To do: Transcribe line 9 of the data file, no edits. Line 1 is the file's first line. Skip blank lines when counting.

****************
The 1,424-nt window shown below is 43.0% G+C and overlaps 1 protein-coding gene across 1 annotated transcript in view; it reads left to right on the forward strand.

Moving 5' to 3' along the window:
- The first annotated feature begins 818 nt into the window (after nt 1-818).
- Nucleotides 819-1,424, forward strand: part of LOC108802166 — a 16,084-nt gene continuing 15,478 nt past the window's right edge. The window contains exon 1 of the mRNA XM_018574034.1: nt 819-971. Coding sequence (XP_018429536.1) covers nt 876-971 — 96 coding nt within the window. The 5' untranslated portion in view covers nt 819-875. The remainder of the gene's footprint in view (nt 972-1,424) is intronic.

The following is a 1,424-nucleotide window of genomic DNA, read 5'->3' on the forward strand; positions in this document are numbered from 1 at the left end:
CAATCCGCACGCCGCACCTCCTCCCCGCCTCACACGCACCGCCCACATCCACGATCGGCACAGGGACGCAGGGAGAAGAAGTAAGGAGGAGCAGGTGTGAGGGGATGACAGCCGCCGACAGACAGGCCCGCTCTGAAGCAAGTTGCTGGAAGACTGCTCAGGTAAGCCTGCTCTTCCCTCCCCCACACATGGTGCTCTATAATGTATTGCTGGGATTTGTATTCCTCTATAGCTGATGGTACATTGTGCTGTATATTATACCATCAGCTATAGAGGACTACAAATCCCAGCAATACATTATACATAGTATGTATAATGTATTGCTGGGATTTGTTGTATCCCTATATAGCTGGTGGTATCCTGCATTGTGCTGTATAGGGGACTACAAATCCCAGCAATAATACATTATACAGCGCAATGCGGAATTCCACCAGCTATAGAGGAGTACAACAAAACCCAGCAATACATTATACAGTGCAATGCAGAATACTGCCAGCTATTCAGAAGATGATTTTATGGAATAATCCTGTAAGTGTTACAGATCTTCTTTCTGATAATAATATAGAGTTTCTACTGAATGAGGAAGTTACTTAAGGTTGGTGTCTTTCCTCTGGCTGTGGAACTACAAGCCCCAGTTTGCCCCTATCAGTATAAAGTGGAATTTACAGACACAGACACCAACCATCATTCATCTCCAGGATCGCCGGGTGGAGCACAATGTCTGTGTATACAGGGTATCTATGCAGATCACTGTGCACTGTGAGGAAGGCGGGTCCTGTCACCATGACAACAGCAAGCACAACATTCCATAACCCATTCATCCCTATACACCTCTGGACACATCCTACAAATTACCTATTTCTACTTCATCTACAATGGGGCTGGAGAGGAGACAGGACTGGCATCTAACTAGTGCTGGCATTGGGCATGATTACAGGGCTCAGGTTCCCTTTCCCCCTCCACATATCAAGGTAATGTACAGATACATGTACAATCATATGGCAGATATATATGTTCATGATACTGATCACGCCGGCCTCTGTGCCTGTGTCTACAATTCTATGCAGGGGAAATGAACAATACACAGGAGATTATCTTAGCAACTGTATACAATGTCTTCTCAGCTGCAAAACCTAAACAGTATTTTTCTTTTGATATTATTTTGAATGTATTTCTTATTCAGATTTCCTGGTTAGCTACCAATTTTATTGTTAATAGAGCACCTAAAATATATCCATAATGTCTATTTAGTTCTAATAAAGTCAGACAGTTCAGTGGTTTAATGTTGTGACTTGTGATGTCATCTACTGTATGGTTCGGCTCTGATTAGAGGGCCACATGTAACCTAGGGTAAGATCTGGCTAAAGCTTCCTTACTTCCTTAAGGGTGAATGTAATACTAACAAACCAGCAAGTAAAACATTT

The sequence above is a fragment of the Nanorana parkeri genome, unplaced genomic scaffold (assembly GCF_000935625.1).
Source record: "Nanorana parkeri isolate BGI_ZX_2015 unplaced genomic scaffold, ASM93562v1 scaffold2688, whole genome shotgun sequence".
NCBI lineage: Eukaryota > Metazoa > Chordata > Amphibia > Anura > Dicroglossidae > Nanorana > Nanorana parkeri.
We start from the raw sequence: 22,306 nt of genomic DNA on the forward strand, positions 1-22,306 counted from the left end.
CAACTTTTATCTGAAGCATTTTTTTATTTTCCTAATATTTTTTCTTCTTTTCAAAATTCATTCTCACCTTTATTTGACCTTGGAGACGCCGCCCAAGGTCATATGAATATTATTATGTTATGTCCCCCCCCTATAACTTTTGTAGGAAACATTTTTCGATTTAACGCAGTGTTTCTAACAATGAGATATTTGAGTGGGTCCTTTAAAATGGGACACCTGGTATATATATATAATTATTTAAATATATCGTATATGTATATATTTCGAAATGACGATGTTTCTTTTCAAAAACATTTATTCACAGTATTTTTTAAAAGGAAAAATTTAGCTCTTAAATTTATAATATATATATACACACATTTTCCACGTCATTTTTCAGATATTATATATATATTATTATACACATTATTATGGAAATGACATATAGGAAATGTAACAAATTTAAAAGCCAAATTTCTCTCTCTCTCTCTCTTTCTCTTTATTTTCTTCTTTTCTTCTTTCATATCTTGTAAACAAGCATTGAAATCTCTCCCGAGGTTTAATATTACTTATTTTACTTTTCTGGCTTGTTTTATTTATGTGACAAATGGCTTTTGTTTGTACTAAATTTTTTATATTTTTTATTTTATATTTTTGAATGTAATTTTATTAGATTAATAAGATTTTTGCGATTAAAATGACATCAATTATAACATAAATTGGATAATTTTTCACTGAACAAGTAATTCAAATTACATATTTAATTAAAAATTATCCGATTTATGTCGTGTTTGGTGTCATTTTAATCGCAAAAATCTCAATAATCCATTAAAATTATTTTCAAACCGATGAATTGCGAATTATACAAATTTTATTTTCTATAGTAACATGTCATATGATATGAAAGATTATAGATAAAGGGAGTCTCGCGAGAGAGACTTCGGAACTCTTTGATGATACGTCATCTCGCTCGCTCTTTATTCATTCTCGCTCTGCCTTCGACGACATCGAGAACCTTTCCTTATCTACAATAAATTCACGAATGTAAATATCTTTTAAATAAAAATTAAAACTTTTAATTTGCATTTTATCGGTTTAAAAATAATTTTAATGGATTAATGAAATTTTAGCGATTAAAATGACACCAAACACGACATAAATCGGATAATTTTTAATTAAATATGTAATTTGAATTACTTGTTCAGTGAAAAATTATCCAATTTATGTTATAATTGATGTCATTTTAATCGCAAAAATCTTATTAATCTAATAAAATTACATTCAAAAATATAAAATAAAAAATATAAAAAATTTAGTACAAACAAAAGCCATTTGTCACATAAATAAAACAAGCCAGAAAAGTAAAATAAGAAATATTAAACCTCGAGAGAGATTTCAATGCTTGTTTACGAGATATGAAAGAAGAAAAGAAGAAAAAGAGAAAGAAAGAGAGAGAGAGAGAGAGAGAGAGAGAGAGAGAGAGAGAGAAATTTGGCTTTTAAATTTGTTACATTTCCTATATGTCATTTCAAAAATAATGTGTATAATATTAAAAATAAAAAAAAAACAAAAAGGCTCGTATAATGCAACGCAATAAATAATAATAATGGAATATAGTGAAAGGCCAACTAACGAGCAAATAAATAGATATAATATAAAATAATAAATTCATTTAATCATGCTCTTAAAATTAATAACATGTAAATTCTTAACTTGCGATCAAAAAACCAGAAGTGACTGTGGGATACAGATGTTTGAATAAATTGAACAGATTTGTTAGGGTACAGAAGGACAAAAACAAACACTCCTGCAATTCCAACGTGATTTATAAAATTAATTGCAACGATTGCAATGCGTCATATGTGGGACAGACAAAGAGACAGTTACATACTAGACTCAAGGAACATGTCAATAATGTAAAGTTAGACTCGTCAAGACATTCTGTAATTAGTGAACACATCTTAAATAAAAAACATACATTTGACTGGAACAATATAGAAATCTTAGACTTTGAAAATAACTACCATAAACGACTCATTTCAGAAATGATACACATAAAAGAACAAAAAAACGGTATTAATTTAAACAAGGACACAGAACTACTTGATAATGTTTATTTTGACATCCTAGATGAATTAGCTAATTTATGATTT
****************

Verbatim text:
NCBI lineage: Eukaryota > Metazoa > Chordata > Amphibia > Anura > Dicroglossidae > Nanorana > Nanorana parkeri.